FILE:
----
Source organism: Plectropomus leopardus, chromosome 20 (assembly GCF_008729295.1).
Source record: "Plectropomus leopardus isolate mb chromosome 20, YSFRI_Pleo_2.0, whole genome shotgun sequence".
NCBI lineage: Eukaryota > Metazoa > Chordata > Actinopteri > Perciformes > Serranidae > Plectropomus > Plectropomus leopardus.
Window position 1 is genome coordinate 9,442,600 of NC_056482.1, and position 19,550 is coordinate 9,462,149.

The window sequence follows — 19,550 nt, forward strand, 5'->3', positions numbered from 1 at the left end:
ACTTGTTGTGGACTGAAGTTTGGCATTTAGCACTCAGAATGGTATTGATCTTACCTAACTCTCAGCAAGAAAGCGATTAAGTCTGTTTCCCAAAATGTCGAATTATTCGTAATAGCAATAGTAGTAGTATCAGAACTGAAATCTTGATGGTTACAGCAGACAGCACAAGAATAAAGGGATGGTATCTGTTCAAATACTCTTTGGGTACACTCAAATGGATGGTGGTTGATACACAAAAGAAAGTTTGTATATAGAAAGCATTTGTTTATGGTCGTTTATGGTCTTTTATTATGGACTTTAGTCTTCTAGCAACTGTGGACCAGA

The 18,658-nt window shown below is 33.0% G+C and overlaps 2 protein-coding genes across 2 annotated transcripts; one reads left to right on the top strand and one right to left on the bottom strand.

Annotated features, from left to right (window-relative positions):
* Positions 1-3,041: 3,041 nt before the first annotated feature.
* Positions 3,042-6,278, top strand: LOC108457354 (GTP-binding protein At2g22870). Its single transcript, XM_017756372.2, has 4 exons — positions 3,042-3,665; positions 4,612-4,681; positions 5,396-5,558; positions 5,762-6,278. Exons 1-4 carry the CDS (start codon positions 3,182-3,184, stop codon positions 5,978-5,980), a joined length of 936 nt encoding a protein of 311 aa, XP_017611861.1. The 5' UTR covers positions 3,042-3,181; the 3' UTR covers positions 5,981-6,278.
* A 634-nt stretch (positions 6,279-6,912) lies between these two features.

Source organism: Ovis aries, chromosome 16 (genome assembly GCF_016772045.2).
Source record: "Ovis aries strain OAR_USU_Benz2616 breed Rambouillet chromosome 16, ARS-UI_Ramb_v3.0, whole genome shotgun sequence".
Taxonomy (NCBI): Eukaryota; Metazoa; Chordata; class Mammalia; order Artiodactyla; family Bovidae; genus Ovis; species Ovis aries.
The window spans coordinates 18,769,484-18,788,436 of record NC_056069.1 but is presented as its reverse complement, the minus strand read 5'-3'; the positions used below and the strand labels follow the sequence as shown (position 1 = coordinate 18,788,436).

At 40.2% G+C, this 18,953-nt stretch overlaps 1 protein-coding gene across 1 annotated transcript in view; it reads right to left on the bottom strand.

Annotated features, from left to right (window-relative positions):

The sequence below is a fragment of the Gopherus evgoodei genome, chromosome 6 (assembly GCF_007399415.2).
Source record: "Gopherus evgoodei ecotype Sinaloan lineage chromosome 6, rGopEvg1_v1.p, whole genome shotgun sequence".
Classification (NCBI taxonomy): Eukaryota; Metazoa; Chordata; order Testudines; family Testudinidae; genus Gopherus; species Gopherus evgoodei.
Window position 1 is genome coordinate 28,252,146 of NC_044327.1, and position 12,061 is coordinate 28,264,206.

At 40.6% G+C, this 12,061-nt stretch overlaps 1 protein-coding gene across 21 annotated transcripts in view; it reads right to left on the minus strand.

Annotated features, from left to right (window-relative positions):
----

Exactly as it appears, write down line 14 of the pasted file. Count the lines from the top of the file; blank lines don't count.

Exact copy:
Taxonomy (NCBI): Eukaryota; Metazoa; Chordata; class Mammalia; order Artiodactyla; family Bovidae; genus Ovis; species Ovis aries.